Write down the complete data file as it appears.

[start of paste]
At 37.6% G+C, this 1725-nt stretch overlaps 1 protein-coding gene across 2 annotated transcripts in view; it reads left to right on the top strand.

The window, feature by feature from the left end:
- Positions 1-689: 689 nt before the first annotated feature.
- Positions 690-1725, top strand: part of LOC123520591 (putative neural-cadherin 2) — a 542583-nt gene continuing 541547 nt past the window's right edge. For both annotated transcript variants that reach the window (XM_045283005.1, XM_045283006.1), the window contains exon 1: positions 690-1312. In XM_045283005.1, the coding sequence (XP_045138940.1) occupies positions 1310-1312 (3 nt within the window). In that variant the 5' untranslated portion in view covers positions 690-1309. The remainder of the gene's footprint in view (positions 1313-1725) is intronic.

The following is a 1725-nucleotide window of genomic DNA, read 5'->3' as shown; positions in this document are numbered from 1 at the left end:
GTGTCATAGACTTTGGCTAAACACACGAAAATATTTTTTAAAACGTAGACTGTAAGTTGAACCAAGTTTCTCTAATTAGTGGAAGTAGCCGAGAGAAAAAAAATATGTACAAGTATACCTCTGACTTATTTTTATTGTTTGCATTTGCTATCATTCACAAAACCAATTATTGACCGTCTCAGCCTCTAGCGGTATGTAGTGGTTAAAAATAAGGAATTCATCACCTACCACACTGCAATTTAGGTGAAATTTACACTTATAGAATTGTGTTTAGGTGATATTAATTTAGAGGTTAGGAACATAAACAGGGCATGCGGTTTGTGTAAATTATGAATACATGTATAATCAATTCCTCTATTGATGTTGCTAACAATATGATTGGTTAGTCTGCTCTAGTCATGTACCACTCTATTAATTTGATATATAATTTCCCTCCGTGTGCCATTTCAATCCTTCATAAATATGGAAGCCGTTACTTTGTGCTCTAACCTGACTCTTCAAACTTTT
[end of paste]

At 37.6% G+C, this 1725-nt stretch overlaps 1 protein-coding gene across 2 annotated transcripts in view; it reads left to right on the top strand.

The window, feature by feature from the left end:
- Positions 1-689: 689 nt before the first annotated feature.
- Positions 690-1725, top strand: part of LOC123520591 (putative neural-cadherin 2) — a 542583-nt gene continuing 541547 nt past the window's right edge. For both annotated transcript variants that reach the window (XM_045283005.1, XM_045283006.1), the window contains exon 1: positions 690-1312. In XM_045283005.1, the coding sequence (XP_045138940.1) occupies positions 1310-1312 (3 nt within the window). In that variant the 5' untranslated portion in view covers positions 690-1309. The remainder of the gene's footprint in view (positions 1313-1725) is intronic.

The following is a 1725-nucleotide window of genomic DNA, read 5'->3' as shown; positions in this document are numbered from 1 at the left end:
GTGTCATAGACTTTGGCTAAACACACGAAAATATTTTTTAAAACGTAGACTGTAAGTTGAACCAAGTTTCTCTAATTAGTGGAAGTAGCCGAGAGAAAAAAAATATGTACAAGTATACCTCTGACTTATTTTTATTGTTTGCATTTGCTATCATTCACAAAACCAATTATTGACCGTCTCAGCCTCTAGCGGTATGTAGTGGTTAAAAATAAGGAATTCATCACCTACCACACTGCAATTTAGGTGAAATTTACACTTATAGAATTGTGTTTAGGTGATATTAATTTAGAGGTTAGGAACATAAACAGGGCATGCGGTTTGTGTAAATTATGAATACATGTATAATCAATTCCTCTATTGATGTTGCTAACAATATGATTGGTTAGTCTGCTCTAGTCATGTACCACTCTATTAATTTGATATATAATTTCCCTCCGTGTGCCATTTCAATCCTTCATAAATATGGAAGCCGTTACTTTGTGCTCTAACCTGACTCTTCAAACTTTT